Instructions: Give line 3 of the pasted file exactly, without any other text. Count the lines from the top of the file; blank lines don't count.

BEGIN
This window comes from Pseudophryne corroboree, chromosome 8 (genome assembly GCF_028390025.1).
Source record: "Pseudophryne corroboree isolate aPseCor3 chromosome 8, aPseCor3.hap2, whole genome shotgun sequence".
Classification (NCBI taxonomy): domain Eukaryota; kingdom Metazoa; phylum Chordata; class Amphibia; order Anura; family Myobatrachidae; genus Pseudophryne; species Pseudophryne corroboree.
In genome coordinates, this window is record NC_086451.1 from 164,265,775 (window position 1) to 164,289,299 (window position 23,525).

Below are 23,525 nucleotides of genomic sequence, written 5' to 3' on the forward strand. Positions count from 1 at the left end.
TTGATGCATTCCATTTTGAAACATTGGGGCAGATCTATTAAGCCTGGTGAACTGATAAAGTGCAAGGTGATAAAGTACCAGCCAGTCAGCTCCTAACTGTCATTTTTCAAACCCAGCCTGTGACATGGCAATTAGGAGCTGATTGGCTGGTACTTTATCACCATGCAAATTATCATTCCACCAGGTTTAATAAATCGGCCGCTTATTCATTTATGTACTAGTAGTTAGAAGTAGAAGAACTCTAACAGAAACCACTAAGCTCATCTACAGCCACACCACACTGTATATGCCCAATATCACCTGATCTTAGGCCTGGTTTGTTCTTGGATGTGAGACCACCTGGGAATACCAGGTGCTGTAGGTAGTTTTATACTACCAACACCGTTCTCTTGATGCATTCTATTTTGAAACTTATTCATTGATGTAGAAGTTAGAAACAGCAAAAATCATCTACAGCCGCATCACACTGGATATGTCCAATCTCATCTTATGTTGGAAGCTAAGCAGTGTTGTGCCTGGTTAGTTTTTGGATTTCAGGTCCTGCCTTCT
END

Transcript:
Classification (NCBI taxonomy): domain Eukaryota; kingdom Metazoa; phylum Chordata; class Amphibia; order Anura; family Myobatrachidae; genus Pseudophryne; species Pseudophryne corroboree.